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Bicyclist fatalities rose 64 percent over last three years compared to previous period

Officers will focus on state’s bicycle laws during Bicyclist Safety Enforcement Week

Recently released crash data shows an alarming rise in the number of bicyclist-related fatalities on Michigan roadways over the last three years. From 2020 to 2022, 103 bicyclists were killed in Michigan, an increase of 64 percent over the previous three-year period. 

Each year from 2017 to 2019, 21 people were killed in bicyclist-involved crashes across the state, for a total of 63 fatalities. From 2020 to 2022, there were 38, 29 and 36 bicyclist-involved deaths, respectively, for a total of 103 fatalities. 

Law enforcement agencies in several communities have been awarded overtime grants from the Michigan Office of Highway Safety Planning (OHSP) to address bicyclist injuries and fatalities on the state’s roadways. During Bicyclist Safety Enforcement Week, which runs from August 7 to 13, officers will be focused on enforcing Michigan’s bicycle safety laws. 

The participating law enforcement agencies are the Berrien County Sheriff’s Office, Chikaming Township Police Department, Detroit Police Department, Kalamazoo Department of Public Safety, Lansing Police Department, Macomb County Sheriff’s Office, Oakland County Sheriff’s Office and St. Joseph Department of Public Safety.

In 2022, there were 1,340 bicyclist-involved traffic crashes in Michigan. During that year, the peak hour for fatalities and serious injuries was from 6 to 7 p.m., with Friday being the peak day.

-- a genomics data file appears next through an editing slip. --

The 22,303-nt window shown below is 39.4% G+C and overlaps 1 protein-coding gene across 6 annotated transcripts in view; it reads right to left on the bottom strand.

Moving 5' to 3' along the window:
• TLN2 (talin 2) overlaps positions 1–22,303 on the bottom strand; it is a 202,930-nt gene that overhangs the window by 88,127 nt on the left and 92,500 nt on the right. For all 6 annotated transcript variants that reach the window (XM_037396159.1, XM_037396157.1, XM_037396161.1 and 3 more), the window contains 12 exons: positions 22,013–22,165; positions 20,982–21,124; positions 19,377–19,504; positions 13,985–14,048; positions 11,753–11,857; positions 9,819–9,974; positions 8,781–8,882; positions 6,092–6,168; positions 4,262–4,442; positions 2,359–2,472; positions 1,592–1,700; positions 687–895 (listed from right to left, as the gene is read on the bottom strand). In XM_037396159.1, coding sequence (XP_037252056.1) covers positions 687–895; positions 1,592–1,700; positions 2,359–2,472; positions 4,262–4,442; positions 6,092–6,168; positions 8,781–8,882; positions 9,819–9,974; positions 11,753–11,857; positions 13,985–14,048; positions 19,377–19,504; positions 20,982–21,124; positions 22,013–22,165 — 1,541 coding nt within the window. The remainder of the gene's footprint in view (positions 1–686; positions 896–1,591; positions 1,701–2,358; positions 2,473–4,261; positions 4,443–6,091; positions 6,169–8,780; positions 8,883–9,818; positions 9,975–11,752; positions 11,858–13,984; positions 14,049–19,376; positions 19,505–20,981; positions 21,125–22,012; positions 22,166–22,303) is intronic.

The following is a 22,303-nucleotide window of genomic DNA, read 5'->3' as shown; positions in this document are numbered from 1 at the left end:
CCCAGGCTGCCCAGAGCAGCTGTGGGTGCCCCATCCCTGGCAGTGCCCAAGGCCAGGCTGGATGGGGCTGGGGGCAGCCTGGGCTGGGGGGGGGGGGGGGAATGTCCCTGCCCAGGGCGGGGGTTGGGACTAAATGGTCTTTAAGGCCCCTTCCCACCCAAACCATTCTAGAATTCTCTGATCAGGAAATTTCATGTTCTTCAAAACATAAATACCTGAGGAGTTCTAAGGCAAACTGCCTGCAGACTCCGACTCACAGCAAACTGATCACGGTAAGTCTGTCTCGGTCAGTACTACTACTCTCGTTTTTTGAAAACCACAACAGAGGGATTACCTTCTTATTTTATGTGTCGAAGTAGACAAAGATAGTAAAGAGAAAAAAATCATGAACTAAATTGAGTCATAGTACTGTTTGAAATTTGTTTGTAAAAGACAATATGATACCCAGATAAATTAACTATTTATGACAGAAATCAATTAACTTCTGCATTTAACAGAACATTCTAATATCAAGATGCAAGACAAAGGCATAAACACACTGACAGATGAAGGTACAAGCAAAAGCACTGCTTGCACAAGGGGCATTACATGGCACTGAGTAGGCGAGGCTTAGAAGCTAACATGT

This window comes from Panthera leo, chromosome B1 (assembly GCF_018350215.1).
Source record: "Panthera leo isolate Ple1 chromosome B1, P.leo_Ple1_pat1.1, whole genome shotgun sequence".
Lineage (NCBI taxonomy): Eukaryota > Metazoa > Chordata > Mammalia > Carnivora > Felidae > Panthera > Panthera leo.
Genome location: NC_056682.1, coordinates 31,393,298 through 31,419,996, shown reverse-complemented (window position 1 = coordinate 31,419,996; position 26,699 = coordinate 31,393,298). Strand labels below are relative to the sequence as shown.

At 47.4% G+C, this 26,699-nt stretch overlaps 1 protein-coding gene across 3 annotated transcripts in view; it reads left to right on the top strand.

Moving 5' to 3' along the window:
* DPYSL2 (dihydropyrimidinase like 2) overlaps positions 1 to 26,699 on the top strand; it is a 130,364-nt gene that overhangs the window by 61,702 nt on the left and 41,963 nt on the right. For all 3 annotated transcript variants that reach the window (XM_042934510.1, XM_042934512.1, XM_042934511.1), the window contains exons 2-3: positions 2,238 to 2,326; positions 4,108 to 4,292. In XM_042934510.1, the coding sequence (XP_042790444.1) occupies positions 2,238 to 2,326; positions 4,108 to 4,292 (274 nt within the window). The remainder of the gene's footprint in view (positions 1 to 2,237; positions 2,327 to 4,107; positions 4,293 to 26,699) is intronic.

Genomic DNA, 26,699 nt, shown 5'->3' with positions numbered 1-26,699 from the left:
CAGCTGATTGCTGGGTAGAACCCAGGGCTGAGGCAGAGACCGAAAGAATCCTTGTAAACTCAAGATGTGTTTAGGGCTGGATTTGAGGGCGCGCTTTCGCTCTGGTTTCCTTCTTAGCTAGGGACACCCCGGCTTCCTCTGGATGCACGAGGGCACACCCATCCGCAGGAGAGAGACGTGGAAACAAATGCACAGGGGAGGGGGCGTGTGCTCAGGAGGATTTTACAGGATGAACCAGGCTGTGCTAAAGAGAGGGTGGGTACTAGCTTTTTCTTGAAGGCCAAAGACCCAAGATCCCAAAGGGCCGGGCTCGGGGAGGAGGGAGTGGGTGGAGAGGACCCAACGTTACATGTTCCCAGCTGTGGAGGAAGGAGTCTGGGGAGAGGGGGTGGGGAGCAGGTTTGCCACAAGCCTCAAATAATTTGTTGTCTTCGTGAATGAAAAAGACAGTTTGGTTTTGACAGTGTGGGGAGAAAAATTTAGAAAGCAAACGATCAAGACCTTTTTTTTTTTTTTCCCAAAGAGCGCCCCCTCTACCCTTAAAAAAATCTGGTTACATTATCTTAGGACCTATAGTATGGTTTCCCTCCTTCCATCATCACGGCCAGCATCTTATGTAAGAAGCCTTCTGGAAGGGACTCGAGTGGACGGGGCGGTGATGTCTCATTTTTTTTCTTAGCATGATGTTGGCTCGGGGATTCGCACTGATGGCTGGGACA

“We continue to see a rise in bicycle-involved crashes in many communities across the state,” said Katie Bower, director of the OHSP. “Bicyclists have the same rights and responsibilities as motorized vehicles. Motorists and bicyclists can avoid crashes if they know and follow the rules of the road and watch out for each other. The death of even one bicyclist is one too many.” 

Officers will be looking for drivers committing traffic violations that include illegal turns, not stopping at a signal or stop sign, not giving at least three feet when passing a bicyclist, and blocking a roadway that interferes with the normal flow of traffic. Bicyclist violations that officers will be looking for include not riding with traffic, not using lights when biking at night, and riding more than two side by side.

Traffic safety funds provided by the U.S. Department of Transportation and the National Highway Traffic Safety Administration support the OHSP-coordinated enforcement campaign.

For more information about bicyclist safety, visit the OHSP website.